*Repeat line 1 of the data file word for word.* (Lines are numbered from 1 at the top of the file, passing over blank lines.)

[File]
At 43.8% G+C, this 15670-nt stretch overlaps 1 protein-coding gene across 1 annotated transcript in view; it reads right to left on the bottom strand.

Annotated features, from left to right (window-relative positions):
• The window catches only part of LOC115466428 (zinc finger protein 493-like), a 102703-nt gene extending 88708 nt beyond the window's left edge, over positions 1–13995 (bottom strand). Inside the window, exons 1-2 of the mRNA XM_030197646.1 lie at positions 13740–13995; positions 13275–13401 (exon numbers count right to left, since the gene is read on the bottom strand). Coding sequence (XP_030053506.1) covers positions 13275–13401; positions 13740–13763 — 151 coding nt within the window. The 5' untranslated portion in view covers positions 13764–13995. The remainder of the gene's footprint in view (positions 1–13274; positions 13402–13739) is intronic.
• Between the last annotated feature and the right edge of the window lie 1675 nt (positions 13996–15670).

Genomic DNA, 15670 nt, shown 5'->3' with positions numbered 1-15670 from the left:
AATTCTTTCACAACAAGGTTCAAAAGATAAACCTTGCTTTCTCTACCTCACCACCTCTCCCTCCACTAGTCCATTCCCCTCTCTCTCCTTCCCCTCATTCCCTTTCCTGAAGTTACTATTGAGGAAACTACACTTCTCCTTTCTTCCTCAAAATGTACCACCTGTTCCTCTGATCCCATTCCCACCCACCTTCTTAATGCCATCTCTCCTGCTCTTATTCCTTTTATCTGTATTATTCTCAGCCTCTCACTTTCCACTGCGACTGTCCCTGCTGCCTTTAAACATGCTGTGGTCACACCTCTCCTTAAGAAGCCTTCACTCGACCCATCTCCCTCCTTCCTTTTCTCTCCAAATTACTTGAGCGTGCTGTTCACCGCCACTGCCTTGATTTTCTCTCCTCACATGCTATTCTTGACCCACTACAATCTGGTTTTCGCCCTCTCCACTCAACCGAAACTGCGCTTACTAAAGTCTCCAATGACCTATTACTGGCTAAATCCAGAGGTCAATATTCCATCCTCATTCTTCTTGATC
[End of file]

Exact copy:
At 43.8% G+C, this 15670-nt stretch overlaps 1 protein-coding gene across 1 annotated transcript in view; it reads right to left on the bottom strand.